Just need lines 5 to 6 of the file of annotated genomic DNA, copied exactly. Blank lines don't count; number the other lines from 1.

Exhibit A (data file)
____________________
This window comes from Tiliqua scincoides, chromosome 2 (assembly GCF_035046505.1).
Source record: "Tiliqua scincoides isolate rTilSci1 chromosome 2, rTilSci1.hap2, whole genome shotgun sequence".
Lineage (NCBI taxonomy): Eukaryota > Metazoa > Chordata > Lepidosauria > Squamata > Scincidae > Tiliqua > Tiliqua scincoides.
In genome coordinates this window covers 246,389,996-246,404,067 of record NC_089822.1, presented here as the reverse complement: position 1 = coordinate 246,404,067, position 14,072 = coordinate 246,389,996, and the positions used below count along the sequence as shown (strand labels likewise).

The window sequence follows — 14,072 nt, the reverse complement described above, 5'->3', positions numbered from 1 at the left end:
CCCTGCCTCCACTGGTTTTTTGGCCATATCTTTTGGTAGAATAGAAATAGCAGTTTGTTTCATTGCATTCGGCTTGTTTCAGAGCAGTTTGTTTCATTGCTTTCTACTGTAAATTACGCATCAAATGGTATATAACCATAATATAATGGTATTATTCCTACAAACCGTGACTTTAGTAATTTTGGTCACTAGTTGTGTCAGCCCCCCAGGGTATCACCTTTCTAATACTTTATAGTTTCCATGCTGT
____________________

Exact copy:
The window sequence follows — 14,072 nt, the reverse complement described above, 5'->3', positions numbered from 1 at the left end:
CCCTGCCTCCACTGGTTTTTTGGCCATATCTTTTGGTAGAATAGAAATAGCAGTTTGTTTCATTGCATTCGGCTTGTTTCAGAGCAGTTTGTTTCATTGCTTTCTACTGTAAATTACGCATCAAATGGTATATAACCATAATATAATGGTATTATTCCTACAAACCGTGACTTTAGTAATTTTGGTCACTAGTTGTGTCAGCCCCCCAGGGTATCACCTTTCTAATACTTTATAGTTTCCATGCTGT